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There are several reasons why you might be considering becoming a landlord. Perhaps you’re moving away for work but don’t want to sell your home, or you may have inherited a property from a relative and want to generate a monthly income from it.

Whatever your reasons for becoming a landlord, the following guide will help you answer the question of how to get started.

1. Being a Landlord is a Business

Many people find themselves thinking that if they had the money, they’ll just buy a few houses to rent out and live a stress-free life off the income.

While this is great in theory, it’s very rarely this straightforward. Being a landlord and owning rental property doesn’t just mean waiting for the rent to flood in each month. There are taxes to pay, tenants to deal with and maintenance costs to consider.

It can be a great source of income, but don’t fall into the trap of thinking it’s an easy way to make a fortune with very little work. It can be just as demanding as running an actual business.

2. Is Your Property Suitable to Rent Out?

It’s not just a case of buying a property, sticking it online and waiting for the first tenant to come along.

Before you consider becoming a landlord it’s important to do some research into the rental market. Many towns and cities are rental hotspots with potentially excellent returns, while others may be a bit flat with far less demand for rental properties.

On that note, take a look to see how much other similar properties are being rented out, as this will give you a good indication of your potential returns.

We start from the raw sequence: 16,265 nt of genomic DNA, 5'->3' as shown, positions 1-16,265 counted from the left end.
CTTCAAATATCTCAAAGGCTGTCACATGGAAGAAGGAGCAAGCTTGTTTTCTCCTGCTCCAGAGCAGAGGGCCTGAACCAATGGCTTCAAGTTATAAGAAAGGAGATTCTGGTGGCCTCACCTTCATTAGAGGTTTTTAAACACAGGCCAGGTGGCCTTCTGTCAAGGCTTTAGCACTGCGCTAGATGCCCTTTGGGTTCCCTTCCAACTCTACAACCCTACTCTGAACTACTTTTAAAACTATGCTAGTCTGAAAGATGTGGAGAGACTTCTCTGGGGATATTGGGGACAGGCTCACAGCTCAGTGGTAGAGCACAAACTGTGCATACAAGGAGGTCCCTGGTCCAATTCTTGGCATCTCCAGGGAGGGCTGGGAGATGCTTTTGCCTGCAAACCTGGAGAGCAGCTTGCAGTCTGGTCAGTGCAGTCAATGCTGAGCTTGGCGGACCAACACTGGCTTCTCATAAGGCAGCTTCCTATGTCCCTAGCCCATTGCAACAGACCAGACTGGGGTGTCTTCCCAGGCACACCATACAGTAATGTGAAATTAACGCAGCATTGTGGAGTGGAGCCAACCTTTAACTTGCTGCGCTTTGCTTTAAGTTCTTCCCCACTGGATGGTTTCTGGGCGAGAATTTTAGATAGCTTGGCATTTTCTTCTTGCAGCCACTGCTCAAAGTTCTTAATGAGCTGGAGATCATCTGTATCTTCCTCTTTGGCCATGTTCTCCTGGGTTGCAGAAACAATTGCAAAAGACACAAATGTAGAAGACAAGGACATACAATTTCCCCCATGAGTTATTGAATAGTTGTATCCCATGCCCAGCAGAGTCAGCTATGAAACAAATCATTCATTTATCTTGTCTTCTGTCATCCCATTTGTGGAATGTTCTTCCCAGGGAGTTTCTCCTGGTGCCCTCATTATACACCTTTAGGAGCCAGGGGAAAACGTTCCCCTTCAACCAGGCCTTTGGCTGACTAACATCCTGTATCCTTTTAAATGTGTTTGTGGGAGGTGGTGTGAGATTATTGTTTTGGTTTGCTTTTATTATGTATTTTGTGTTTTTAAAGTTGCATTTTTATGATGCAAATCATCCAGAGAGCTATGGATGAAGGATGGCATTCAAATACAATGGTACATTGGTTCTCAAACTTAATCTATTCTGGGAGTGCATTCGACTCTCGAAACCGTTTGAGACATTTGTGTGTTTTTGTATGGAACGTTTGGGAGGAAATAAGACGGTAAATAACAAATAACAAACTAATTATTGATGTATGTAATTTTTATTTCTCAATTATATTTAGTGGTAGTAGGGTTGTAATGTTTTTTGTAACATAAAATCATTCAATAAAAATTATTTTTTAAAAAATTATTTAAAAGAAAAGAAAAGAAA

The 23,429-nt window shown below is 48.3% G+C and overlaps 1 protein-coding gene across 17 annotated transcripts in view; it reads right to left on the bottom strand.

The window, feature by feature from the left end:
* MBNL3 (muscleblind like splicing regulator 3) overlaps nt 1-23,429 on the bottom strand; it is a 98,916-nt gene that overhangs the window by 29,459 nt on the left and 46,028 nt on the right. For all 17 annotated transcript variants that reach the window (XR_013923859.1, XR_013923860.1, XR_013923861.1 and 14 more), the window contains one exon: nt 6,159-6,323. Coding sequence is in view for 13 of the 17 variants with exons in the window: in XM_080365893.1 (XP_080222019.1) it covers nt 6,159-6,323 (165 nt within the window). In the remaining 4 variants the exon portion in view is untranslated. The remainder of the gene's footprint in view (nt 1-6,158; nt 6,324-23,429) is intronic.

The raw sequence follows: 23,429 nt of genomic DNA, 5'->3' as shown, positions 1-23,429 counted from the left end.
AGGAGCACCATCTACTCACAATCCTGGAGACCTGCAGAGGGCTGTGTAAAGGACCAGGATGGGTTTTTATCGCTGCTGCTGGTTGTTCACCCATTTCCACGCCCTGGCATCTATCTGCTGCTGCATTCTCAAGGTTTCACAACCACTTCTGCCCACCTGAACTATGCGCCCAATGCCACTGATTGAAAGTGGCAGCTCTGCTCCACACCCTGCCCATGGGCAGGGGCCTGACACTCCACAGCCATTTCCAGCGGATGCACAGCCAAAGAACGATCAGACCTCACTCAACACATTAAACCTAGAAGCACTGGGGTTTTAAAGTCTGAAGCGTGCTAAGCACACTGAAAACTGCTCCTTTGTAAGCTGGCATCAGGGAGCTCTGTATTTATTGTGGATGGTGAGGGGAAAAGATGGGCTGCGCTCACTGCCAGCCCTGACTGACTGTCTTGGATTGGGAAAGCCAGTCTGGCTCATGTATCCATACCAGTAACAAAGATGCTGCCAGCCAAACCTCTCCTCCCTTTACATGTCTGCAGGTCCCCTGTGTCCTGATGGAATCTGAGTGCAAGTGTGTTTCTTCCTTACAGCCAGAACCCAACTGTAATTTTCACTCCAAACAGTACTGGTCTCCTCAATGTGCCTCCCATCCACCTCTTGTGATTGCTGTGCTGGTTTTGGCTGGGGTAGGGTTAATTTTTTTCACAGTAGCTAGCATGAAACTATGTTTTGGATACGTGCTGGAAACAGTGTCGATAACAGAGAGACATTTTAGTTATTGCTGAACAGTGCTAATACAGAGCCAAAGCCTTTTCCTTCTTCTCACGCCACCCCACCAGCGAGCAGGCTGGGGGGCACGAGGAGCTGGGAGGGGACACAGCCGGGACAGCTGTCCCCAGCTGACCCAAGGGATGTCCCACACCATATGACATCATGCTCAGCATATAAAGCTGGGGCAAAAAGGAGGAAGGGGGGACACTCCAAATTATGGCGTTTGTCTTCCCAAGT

Another thing to consider when it comes to suitability is the condition of your property. If you’re planning to move away and rent your property out then you’ll need to make sure all those little odd jobs and minor issues that you’ve been delaying have been fixed before tenants move in.

The last thing you’ll want when you’ve just moved out is to be taking phone calls about broken fences, unserviced boilers or drafty windows.

3. Work Out Your Monthly Costs – Including Void Periods

While rental properties can be lucrative, they can also very quickly become a drain on your finances too, so it’s important to take into account all of the costs that you’ll incur before deciding whether becoming a landlord is right for you.

If the property is mortgaged then this will be your single biggest cost each month, and you’ll need to factor in potential void periods where the property is empty.

During these periods you’ll have costs such as council tax and utility bills to consider, so it’s important that you work out how much all of these expenses will add up to each month.

And not forgetting you’ll need some ‘rainy day’ money put aside for those one off costs, such as a new boiler or windows.

4. Check if You Can Rent Your Property Out

Depending on your mortgage agreement, to be able to rent out your property you may need to switch to a ‘buy to let’ mortgage.

Similarly if you bought your property under a shared ownership scheme then it’s unlikely you’ll be able to rent that out without speaking to the housing association first either.